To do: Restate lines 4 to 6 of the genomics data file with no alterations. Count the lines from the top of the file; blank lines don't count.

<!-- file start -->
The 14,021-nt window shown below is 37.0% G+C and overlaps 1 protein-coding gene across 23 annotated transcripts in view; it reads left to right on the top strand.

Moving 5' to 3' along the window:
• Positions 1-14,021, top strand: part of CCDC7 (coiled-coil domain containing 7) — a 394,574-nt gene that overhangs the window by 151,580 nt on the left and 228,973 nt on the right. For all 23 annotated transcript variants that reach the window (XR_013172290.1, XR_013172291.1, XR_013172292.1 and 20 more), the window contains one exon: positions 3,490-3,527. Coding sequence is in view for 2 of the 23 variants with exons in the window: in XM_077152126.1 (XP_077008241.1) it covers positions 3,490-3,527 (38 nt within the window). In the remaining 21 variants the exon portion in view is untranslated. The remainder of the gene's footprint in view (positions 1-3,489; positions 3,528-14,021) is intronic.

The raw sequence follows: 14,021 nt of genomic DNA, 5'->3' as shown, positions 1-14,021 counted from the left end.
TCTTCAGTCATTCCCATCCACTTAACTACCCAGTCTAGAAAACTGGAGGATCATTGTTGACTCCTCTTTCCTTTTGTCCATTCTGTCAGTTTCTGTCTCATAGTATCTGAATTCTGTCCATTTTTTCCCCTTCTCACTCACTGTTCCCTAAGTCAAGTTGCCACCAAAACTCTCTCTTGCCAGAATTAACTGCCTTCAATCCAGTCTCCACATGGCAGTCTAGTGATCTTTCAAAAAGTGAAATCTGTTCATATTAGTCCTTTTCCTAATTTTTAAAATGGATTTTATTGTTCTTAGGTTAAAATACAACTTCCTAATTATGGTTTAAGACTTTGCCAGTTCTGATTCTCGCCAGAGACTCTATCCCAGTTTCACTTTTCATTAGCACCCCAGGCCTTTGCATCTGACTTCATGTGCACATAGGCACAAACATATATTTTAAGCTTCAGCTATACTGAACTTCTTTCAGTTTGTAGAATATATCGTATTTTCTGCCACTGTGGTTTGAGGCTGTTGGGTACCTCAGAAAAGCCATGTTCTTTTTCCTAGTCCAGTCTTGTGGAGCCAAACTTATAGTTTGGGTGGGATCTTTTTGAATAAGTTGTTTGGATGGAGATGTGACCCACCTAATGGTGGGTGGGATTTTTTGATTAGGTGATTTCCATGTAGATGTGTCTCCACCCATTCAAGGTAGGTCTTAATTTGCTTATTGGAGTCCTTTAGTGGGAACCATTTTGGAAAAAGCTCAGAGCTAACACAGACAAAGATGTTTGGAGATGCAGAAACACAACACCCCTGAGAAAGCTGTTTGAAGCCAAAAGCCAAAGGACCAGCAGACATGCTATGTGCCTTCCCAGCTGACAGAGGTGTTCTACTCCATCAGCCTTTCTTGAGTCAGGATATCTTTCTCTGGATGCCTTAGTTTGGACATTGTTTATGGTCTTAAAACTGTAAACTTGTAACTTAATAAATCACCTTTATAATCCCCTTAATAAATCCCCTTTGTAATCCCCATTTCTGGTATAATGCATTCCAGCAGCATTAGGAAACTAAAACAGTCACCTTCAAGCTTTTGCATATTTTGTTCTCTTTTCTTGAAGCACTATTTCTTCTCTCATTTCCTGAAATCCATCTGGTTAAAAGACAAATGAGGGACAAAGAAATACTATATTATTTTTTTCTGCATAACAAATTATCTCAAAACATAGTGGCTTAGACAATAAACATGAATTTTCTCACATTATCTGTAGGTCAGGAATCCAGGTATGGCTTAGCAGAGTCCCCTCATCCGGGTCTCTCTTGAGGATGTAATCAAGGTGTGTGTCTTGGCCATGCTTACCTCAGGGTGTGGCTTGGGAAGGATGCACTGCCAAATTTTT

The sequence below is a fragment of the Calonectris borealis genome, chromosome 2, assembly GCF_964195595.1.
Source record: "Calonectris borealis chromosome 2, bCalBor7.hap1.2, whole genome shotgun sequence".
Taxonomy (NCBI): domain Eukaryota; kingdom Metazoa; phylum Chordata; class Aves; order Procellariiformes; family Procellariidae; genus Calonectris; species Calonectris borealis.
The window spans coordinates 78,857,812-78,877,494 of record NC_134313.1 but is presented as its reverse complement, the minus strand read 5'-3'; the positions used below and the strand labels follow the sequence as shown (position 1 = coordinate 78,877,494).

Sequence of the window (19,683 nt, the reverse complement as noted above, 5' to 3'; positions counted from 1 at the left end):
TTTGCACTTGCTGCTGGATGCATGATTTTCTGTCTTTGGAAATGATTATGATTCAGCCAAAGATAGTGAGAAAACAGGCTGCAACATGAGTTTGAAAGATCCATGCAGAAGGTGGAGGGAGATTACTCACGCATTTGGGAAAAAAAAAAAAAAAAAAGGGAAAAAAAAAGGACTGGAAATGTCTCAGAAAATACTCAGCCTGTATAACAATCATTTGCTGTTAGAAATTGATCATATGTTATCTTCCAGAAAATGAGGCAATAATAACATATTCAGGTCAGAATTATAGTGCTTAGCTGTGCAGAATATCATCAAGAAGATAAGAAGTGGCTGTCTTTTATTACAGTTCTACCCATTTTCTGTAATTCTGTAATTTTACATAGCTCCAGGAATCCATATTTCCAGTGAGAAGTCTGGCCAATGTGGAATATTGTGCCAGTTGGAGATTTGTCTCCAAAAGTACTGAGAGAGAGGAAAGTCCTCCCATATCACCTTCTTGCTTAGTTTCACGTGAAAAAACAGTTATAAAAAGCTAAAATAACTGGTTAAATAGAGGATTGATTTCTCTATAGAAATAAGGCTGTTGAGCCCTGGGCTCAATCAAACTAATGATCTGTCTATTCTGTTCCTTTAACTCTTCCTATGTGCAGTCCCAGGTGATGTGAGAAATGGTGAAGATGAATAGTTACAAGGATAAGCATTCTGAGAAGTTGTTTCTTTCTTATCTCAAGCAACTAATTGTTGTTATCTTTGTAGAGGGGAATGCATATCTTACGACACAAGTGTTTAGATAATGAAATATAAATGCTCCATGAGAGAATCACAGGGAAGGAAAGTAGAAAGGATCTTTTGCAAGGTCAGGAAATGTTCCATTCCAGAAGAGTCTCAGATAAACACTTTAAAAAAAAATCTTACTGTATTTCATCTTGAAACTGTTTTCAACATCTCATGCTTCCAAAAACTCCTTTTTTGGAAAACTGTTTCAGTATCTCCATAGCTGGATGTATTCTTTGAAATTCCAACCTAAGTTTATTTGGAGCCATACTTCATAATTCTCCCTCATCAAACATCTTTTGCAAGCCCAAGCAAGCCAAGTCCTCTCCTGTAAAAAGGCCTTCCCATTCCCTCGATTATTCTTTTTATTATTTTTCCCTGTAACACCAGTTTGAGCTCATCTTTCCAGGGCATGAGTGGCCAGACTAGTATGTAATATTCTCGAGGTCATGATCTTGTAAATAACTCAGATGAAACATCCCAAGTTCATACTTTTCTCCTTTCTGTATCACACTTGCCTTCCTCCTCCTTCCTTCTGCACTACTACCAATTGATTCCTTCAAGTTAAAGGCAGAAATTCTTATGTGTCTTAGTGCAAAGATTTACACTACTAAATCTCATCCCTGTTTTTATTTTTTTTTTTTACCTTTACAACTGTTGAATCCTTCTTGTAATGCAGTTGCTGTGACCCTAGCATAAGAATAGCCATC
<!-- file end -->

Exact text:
The raw sequence follows: 14,021 nt of genomic DNA, 5'->3' as shown, positions 1-14,021 counted from the left end.
TCTTCAGTCATTCCCATCCACTTAACTACCCAGTCTAGAAAACTGGAGGATCATTGTTGACTCCTCTTTCCTTTTGTCCATTCTGTCAGTTTCTGTCTCATAGTATCTGAATTCTGTCCATTTTTTCCCCTTCTCACTCACTGTTCCCTAAGTCAAGTTGCCACCAAAACTCTCTCTTGCCAGAATTAACTGCCTTCAATCCAGTCTCCACATGGCAGTCTAGTGATCTTTCAAAAAGTGAAATCTGTTCATATTAGTCCTTTTCCTAATTTTTAAAATGGATTTTATTGTTCTTAGGTTAAAATACAACTTCCTAATTATGGTTTAAGACTTTGCCAGTTCTGATTCTCGCCAGAGACTCTATCCCAGTTTCACTTTTCATTAGCACCCCAGGCCTTTGCATCTGACTTCATGTGCACATAGGCACAAACATATATTTTAAGCTTCAGCTATACTGAACTTCTTTCAGTTTGTAGAATATATCGTATTTTCTGCCACTGTGGTTTGAGGCTGTTGGGTACCTCAGAAAAGCCATGTTCTTTTTCCTAGTCCAGTCTTGTGGAGCCAAACTTATAGTTTGGGTGGGATCTTTTTGAATAAGTTGTTTGGATGGAGATGTGACCCACCTAATGGTGGGTGGGATTTTTTGATTAGGTGATTTCCATGTAGATGTGTCTCCACCCATTCAAGGTAGGTCTTAATTTGCTTATTGGAGTCCTTTAGTGGGAACCATTTTGGAAAAAGCTCAGAGCTAACACAGACAAAGATGTTTGGAGATGCAGAAACACAACACCCCTGAGAAAGCTGTTTGAAGCCAAAAGCCAAAGGACCAGCAGACATGCTATGTGCCTTCCCAGCTGACAGAGGTGTTCTACTCCATCAGCCTTTCTTGAGTCAGGATATCTTTCTCTGGATGCCTTAGTTTGGACATTGTTTATGGTCTTAAAACTGTAAACTTGTAACTTAATAAATCACCTTTATAATCCCCTTAATAAATCCCCTTTGTAATCCCCATTTCTGGTATAATGCATTCCAGCAGCATTAGGAAACTAAAACAGTCACCTTCAAGCTTTTGCATATTTTGTTCTCTTTTCTTGAAGCACTATTTCTTCTCTCATTTCCTGAAATCCATCTGGTTAAAAGACAAATGAGGGACAAAGAAATACTATATTATTTTTTTCTGCATAACAAATTATCTCAAAACATAGTGGCTTAGACAATAAACATGAATTTTCTCACATTATCTGTAGGTCAGGAATCCAGGTATGGCTTAGCAGAGTCCCCTCATCCGGGTCTCTCTTGAGGATGTAATCAAGGTGTGTGTCTTGGCCATGCTTACCTCAGGGTGTGGCTTGGGAAGGATGCACTGCCAAATTTTT

The sequence below is a fragment of the Calonectris borealis genome, chromosome 2, assembly GCF_964195595.1.